In a stringent anti-poaching measure, authorities at Corbett Tiger Reserve (CTR) have issued shoot-at-sight orders “to prevent killing of big cats in the reserve”. The orders were passed after movement of suspected poachers was reported near the southern boundary of the park. Officiating in-charge of CTR, Parag Madhukar Dhakate, said that the step has been taken for “protection of wildlife, especially tiger”.
Besides the shoot-at-sight orders, various other steps are being taken by the authorities, including barring villagers in the vicinity from entering the protected area and subjecting visitors to the park to extensive frisking.
“We have started tactical anti-poaching operations under which forest staff has been ordered to shoot at sight if a suspected poacher with arms is seen in the critical tiger habitat zone. This is not the first time such directives have been issued,” said Dhakate.
The order comes just days after the controversial BBC documentary, ‘Killing for Conservation’, raised a question as to whether the war on poaching had gone a step too far. The film claimed that guards at the reserve were given the power to ‘shoot and kill’, which according to the BBC’s South Asia correspondent Justin Rowlatt had led to the deaths of 23 poachers, compared to 17 rhinos last year. The environment ministry later criticised the BBC for “presenting a one-sided picture” and requested that it blacklist Rowlatt.
Dhakate, meanwhile, added that to protect wildlife in the tiger reserve two drones and 150 forest frontline staff has also been deployed. To keep an eye on the park which has a population of 164 tigers, over 388 camera traps have been set up and sharp shooters equipped with night vision goggles have been put on duty.
The park, which on an average sees over 1,000 visitors daily, will remain open to tourists in all five zones — Jhirna, Bijrani, Dhikala, Dhela and Durgadevi — but they will be subjected to extensive frisking. “Tourists are informed that they will face strict frisking, which they should cooperate with,” Dhakate said.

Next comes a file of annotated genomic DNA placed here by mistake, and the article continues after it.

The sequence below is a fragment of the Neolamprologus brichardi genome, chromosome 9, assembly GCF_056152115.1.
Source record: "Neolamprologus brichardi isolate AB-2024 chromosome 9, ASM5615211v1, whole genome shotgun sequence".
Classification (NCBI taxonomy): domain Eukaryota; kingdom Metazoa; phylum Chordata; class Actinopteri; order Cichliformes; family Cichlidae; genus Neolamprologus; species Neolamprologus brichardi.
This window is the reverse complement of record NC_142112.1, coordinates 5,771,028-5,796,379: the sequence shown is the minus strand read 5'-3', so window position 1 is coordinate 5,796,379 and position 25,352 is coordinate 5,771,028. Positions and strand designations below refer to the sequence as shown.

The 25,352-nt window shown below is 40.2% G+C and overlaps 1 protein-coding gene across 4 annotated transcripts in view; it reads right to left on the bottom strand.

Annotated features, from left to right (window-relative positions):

Villagers in the vicinity of the park have also been told not to enter the forest area of the park for at least the next seven days. Over 100 villages are in the vicinity of the park and many villagers depend on the area for daily needs such as firewood.
At present, over 500 forest department personnel maintain a 24-hour vigil at the reserve. At least three incidents of attempted infiltration have been thwarted in the past three months, forest officials said.
Incidents of poaching of tigers and leopards have been on the rise in the state. The hill state reported seizure of 22 leopard skins and bones in 2016, according to the records of Delhi-based non-governmental organization Wildlife Protection Society of India (WPSI). Numbers are equally alarming when it comes to tigers. Between 2012 to March 14, 2016, 50 tiger deaths were reported from CTR, out of which 13 big cats were killed by poachers. In March 2016, the special task force (STF) of Uttarakhand police in the biggest haul of its kind seized the skins of five tigers from a gang of poachers. Four of the skins were believed to belong to big cats from Corbett.
Commenting on the shoot-at-sight orders, A G Ansari, a wildlife conservationist, said, “Stringent measures are necessary to protect wildlife. In 2011, when 11 elephants were poached at Corbett, similar directives were issued.”
H S Bargali, deputy director at Corbett Foundation, agreed with Ansari. “Shoot-at-sight orders at Kaziranga National Park have proved a great deterrent to poaching. I appreciate that Corbett authorities too have taken the same decision.”
The shoot-at-sight orders have been issued in keeping with a 2003 Government Order which permits such operations to be held in order to save wildlife, Dhakate said.
Even after a recent Uttarakhand high court order prohibiting killing of tigers, panthers or leopards on the pretext that they are man-eaters or holding them captive for reasons other than medical care, the tigers still face a grave threat to their lives because of poachers, he said.
Corbett is one of India’s oldest national park and is the place where Project Tiger was first launched in 1973. (The Times of India & Hindustan Times)